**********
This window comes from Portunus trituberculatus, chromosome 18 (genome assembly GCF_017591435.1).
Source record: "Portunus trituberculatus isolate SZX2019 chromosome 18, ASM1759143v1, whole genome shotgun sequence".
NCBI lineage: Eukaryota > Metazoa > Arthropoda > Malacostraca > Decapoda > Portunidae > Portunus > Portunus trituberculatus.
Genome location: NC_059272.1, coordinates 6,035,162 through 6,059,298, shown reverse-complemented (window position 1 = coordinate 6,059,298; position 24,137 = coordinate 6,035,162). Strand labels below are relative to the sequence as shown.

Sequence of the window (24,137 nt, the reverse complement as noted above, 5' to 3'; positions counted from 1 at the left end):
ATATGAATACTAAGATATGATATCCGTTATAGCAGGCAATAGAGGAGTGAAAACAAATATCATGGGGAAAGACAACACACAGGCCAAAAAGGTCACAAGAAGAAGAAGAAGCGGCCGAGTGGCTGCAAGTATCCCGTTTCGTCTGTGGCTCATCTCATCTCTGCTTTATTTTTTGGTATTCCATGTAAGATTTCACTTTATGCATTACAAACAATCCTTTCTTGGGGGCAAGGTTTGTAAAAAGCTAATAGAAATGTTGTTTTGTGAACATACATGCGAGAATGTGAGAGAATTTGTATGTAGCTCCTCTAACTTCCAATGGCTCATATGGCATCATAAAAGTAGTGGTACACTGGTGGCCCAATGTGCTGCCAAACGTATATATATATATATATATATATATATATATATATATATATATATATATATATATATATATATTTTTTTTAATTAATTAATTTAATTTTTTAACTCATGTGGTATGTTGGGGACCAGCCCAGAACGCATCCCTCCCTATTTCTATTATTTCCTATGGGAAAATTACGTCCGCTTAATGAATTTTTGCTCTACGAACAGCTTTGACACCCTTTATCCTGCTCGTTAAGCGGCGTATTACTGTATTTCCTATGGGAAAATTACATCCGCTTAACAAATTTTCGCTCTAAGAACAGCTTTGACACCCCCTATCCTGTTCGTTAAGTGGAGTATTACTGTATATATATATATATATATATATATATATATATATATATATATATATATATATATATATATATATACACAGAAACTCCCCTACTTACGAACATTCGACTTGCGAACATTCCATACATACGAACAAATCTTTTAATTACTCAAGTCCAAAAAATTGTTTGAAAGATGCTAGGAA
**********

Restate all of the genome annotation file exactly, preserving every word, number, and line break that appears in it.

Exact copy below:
This window comes from Portunus trituberculatus, chromosome 18 (genome assembly GCF_017591435.1).
Source record: "Portunus trituberculatus isolate SZX2019 chromosome 18, ASM1759143v1, whole genome shotgun sequence".
NCBI lineage: Eukaryota > Metazoa > Arthropoda > Malacostraca > Decapoda > Portunidae > Portunus > Portunus trituberculatus.
Genome location: NC_059272.1, coordinates 6,035,162 through 6,059,298, shown reverse-complemented (window position 1 = coordinate 6,059,298; position 24,137 = coordinate 6,035,162). Strand labels below are relative to the sequence as shown.

Sequence of the window (24,137 nt, the reverse complement as noted above, 5' to 3'; positions counted from 1 at the left end):
ATATGAATACTAAGATATGATATCCGTTATAGCAGGCAATAGAGGAGTGAAAACAAATATCATGGGGAAAGACAACACACAGGCCAAAAAGGTCACAAGAAGAAGAAGAAGCGGCCGAGTGGCTGCAAGTATCCCGTTTCGTCTGTGGCTCATCTCATCTCTGCTTTATTTTTTGGTATTCCATGTAAGATTTCACTTTATGCATTACAAACAATCCTTTCTTGGGGGCAAGGTTTGTAAAAAGCTAATAGAAATGTTGTTTTGTGAACATACATGCGAGAATGTGAGAGAATTTGTATGTAGCTCCTCTAACTTCCAATGGCTCATATGGCATCATAAAAGTAGTGGTACACTGGTGGCCCAATGTGCTGCCAAACGTATATATATATATATATATATATATATATATATATATATATATATATATATATATATATATATTTTTTTTAATTAATTAATTTAATTTTTTAACTCATGTGGTATGTTGGGGACCAGCCCAGAACGCATCCCTCCCTATTTCTATTATTTCCTATGGGAAAATTACGTCCGCTTAATGAATTTTTGCTCTACGAACAGCTTTGACACCCTTTATCCTGCTCGTTAAGCGGCGTATTACTGTATTTCCTATGGGAAAATTACATCCGCTTAACAAATTTTCGCTCTAAGAACAGCTTTGACACCCCCTATCCTGTTCGTTAAGTGGAGTATTACTGTATATATATATATATATATATATATATATATATATATATATATATATATATATATATATATATATACACAGAAACTCCCCTACTTACGAACATTCGACTTGCGAACATTCCATACATACGAACAAATCTTTTAATTACTCAAGTCCAAAAAATTGTTTGAAAGATGCTAGGAA